Erdrich, Louise. The Master Butchers Singing Club. 2004. New York: Harper, 2005.

I love Erdrich’s novels about the Ojibwe community, and recently watched an interview with her where she talked about this novel, which is about the German-American community that her father was from. It sounds fascinating, and since I am also German-American on my mother’s side (though I usually speak of her heritage as Mennonite, which in our case is a very specific kind of German-American) it seems like a book I should read.

Janzen, Jean. Paper House. Intercourse: Good, 2008.

—. Piano in the Vineyard. Intercourse: Good, 2004.

—. Snake in the Parsonage. Intercourse: Good, 1995.

—. The Upside-Down Tree. Winnipeg: Henderson, 1992.

—. What the Body Knows. Telford: DreamSeeker, 2015.

Along with Julia Spicher Kasdorf and Jeff Gundy, Janzen is one of the Big Three of Mennonite poets, but I’ve only ever read one of her poetry collections. I’ve decided that it is necessary to remedy this situation.

King, Thomas. Truth & Bright Water. New York: Atlantic Monthly, 1999.

I loved the other book of King’s that I read (Green Grass, Running Water), and Truth & Bright Water sounds interesting because it is about the U.S.-Canada border, which is something I think about a lot now that I live relatively close to it.

Nay, Kolton. Imbalance. Goshen: Pinchpenny, 2015.

Hostetler’s article notes that Nay read part of this memoir at the 2015 Mennonite/s Writing Conference, which I also attended, but he and I did not get to meet. I look forward to encountering him on the page instead.

Wiebe, Dallas. The Transparent Eye-Ball and Other Stories. Providence: Burning Deck, 1982.

I really enjoyed Wiebe’s novel Our Asian Journey and have plans to eventually write about his work because he was an important early voice in  Mennonite fiction, but I had not realized that he also published this collection of stories (he also published some poetry that I have not read yet). I look forward to reading it. Despite being over thirty years old the volume is in excellent condition; the pages haven’t even begun to yellow.

 

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Books Acquired Recently

Lee, Catherine J.S., ed. A Splash of Water: Haiku Society of America Members’ Anthology 2015. New York: Haiku Society of America, 2015.

Each year the Haiku Society of America publishes an anthology of work by its members on a specific theme, and each member receives a copy. This year’s theme was water. I’ve read about half of it thus far, and despite the repetition of subject matter a number of the poems are compelling.

Zacharias, Robert, ed. After Identity: Mennonite Writing in North America. University Park: Penn State UP, 2015.

I was very excited to receive this book in the mail today because it is my contributor’s copy! My essay, “Queering Mennonite Literature,” appears on pages 143-58. The book is a collection of revised essays from a 2013 symposium at Penn State on identity issues in Mennonite literature. My essay is nestled between chapters by Di Brandt and Jeff Gundy, two poets and  critics whose work has played a major role in my life, and it is a dream come true to be published alongside them. Another of my favorite poets, Julia Spicher Kasdorf, also has an essay in the volume.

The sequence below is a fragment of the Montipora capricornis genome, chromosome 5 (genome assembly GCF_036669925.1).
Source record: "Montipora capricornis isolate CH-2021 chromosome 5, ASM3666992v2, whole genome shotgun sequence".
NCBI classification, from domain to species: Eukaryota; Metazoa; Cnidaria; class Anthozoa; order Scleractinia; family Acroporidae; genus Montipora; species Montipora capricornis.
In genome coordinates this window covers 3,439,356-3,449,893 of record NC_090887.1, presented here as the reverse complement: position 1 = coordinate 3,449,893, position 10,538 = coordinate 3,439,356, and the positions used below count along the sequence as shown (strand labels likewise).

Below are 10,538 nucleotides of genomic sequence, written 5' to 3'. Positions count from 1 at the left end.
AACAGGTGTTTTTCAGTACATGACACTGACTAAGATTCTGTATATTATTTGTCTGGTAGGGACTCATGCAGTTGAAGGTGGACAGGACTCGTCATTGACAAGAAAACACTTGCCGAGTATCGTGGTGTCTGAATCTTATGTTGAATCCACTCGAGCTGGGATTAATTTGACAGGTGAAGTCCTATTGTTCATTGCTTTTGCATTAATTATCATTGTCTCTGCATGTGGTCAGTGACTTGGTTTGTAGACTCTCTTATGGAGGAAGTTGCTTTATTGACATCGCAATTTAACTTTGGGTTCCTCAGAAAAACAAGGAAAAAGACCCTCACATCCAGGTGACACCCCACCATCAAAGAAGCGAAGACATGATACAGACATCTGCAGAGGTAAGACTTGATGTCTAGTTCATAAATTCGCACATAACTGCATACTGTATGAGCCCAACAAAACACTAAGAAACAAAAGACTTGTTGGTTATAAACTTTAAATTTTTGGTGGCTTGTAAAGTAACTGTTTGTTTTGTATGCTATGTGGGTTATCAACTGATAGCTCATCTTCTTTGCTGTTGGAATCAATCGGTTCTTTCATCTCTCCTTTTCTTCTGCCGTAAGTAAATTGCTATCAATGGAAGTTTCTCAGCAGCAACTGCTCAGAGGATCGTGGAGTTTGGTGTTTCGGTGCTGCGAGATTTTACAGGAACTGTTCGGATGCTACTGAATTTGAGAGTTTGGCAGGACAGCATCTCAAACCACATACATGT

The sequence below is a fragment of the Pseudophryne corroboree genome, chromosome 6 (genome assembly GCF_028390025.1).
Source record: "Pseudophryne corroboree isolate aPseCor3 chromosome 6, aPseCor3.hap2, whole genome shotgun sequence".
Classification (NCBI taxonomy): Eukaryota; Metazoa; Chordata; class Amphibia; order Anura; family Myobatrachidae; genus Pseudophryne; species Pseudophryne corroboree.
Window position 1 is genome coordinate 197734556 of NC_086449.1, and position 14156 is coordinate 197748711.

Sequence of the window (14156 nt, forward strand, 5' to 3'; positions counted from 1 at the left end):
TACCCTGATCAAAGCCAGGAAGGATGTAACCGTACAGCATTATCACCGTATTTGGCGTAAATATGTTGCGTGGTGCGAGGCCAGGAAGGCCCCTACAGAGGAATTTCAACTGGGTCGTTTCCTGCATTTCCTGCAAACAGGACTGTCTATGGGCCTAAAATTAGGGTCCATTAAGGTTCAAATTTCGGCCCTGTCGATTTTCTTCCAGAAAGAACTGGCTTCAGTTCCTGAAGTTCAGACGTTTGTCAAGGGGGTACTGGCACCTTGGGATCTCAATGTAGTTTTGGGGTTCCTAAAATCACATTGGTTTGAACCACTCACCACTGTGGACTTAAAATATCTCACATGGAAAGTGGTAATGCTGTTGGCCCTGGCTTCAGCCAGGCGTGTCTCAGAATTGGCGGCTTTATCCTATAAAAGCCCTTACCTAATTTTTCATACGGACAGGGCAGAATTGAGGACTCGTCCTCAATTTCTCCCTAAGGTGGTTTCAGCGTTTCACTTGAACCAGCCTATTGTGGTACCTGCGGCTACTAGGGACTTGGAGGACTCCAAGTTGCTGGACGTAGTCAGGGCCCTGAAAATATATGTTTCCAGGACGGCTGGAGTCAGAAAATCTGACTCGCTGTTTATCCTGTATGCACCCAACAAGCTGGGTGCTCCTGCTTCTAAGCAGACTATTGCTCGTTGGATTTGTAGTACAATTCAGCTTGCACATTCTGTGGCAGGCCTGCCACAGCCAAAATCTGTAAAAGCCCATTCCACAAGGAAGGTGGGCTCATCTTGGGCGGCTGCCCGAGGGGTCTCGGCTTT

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Book Acquired Recently: Jeff Gundy’s Abandoned Homeland

Gundy, Jeff. Abandoned Homeland. Huron: Bottom Dog, 2015.

Gundy’s seventh full-length collection of poetry (to go along with four chapbooks) just came out, and of course I ordered it right away (from amazon.com) because he is one of my favorite poets. It is his second collection to be published in the past two years, as Somewhere Near Defiance came out in 2014. One of the reasons I love Gundy’s work is that he writes eloquently about place, and judging from the title of the new book it also examines this theme. Abandoned Homeland is his third collection with Bottom Dog Press (Inquiries and Rhapsody with Dark Matter are the others), one of the numerous small presses that do the essential work of keeping poetry in America alive. Unfortunately I won’t have time to read it for several weeks, but I can’t wait to do so!

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Books Acquired Recently

Cole, Teju. Open City. 2011. New York: Random, 2012.

I recently taught the first chapter of this novel in one of my writing classes as an example of psychogeography. A colleague had passed it on to me, and I was completely enthralled, so I decided to buy the book, and I look forward to reading it soon. Cole has a reading scheduled for April 10 in Ithaca, which is less than two hours from Utica. It will be good to hear him in person after reading his book.

Janzen, Jean. Entering the Wild: Essays on Faith and Writing. Intercourse: Good, 2012.

Janzen is the godmother of Mennonite poetry, one of my scholarly interests, thus I expect this memoir to be a fascinating one. I got it new for only $0.65!

Lachman, Becca J.R., ed. A Ritual to Read Together: Poems in Conversation With William Stafford. Topeka: Woodley, 2013.

I’ve been feeling the need to read more poetry lately, and had heard that several poets whose work I enjoy (Jeff Gundy, Todd F. Davis, and Ann Hostetler, among others) have poems in this anthology. Lachman herself is an up-and-coming Mennonite poet, thus I’m interested to see what I can glean about her aesthetic proclivities from the poems she has selected.